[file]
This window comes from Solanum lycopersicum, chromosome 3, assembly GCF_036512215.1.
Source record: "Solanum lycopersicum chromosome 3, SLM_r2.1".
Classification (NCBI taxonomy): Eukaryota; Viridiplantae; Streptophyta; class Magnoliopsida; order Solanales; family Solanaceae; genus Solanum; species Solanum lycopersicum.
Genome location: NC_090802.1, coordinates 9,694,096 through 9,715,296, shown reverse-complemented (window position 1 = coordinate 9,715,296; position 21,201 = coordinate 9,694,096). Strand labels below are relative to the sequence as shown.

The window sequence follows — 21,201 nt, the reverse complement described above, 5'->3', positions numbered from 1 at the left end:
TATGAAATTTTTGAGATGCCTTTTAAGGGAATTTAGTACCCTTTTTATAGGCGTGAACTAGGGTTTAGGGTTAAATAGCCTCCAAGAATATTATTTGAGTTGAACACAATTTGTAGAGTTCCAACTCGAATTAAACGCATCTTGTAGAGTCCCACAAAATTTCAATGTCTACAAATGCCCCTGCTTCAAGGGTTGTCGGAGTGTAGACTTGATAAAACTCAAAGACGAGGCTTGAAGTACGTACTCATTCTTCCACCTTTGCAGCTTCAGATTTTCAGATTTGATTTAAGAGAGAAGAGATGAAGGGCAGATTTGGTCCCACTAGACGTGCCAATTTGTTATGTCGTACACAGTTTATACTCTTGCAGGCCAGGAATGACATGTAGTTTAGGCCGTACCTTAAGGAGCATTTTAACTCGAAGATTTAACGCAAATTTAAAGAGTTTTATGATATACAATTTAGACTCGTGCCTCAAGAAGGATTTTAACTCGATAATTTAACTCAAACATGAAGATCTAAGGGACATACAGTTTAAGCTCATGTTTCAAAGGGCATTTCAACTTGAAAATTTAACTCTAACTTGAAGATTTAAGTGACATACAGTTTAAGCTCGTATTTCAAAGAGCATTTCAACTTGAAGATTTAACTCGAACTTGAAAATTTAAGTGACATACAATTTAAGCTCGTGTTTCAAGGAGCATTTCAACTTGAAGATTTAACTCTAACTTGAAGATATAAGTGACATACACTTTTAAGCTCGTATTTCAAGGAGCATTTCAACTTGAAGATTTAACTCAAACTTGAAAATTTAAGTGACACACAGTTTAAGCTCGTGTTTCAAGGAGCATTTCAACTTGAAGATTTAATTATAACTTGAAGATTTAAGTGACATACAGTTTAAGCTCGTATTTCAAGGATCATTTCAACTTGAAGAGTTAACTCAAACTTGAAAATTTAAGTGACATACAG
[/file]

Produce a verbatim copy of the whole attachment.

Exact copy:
This window comes from Solanum lycopersicum, chromosome 3, assembly GCF_036512215.1.
Source record: "Solanum lycopersicum chromosome 3, SLM_r2.1".
Classification (NCBI taxonomy): Eukaryota; Viridiplantae; Streptophyta; class Magnoliopsida; order Solanales; family Solanaceae; genus Solanum; species Solanum lycopersicum.
Genome location: NC_090802.1, coordinates 9,694,096 through 9,715,296, shown reverse-complemented (window position 1 = coordinate 9,715,296; position 21,201 = coordinate 9,694,096). Strand labels below are relative to the sequence as shown.

The window sequence follows — 21,201 nt, the reverse complement described above, 5'->3', positions numbered from 1 at the left end:
TATGAAATTTTTGAGATGCCTTTTAAGGGAATTTAGTACCCTTTTTATAGGCGTGAACTAGGGTTTAGGGTTAAATAGCCTCCAAGAATATTATTTGAGTTGAACACAATTTGTAGAGTTCCAACTCGAATTAAACGCATCTTGTAGAGTCCCACAAAATTTCAATGTCTACAAATGCCCCTGCTTCAAGGGTTGTCGGAGTGTAGACTTGATAAAACTCAAAGACGAGGCTTGAAGTACGTACTCATTCTTCCACCTTTGCAGCTTCAGATTTTCAGATTTGATTTAAGAGAGAAGAGATGAAGGGCAGATTTGGTCCCACTAGACGTGCCAATTTGTTATGTCGTACACAGTTTATACTCTTGCAGGCCAGGAATGACATGTAGTTTAGGCCGTACCTTAAGGAGCATTTTAACTCGAAGATTTAACGCAAATTTAAAGAGTTTTATGATATACAATTTAGACTCGTGCCTCAAGAAGGATTTTAACTCGATAATTTAACTCAAACATGAAGATCTAAGGGACATACAGTTTAAGCTCATGTTTCAAAGGGCATTTCAACTTGAAAATTTAACTCTAACTTGAAGATTTAAGTGACATACAGTTTAAGCTCGTATTTCAAAGAGCATTTCAACTTGAAGATTTAACTCGAACTTGAAAATTTAAGTGACATACAATTTAAGCTCGTGTTTCAAGGAGCATTTCAACTTGAAGATTTAACTCTAACTTGAAGATATAAGTGACATACACTTTTAAGCTCGTATTTCAAGGAGCATTTCAACTTGAAGATTTAACTCAAACTTGAAAATTTAAGTGACACACAGTTTAAGCTCGTGTTTCAAGGAGCATTTCAACTTGAAGATTTAATTATAACTTGAAGATTTAAGTGACATACAGTTTAAGCTCGTATTTCAAGGATCATTTCAACTTGAAGAGTTAACTCAAACTTGAAAATTTAAGTGACATACAG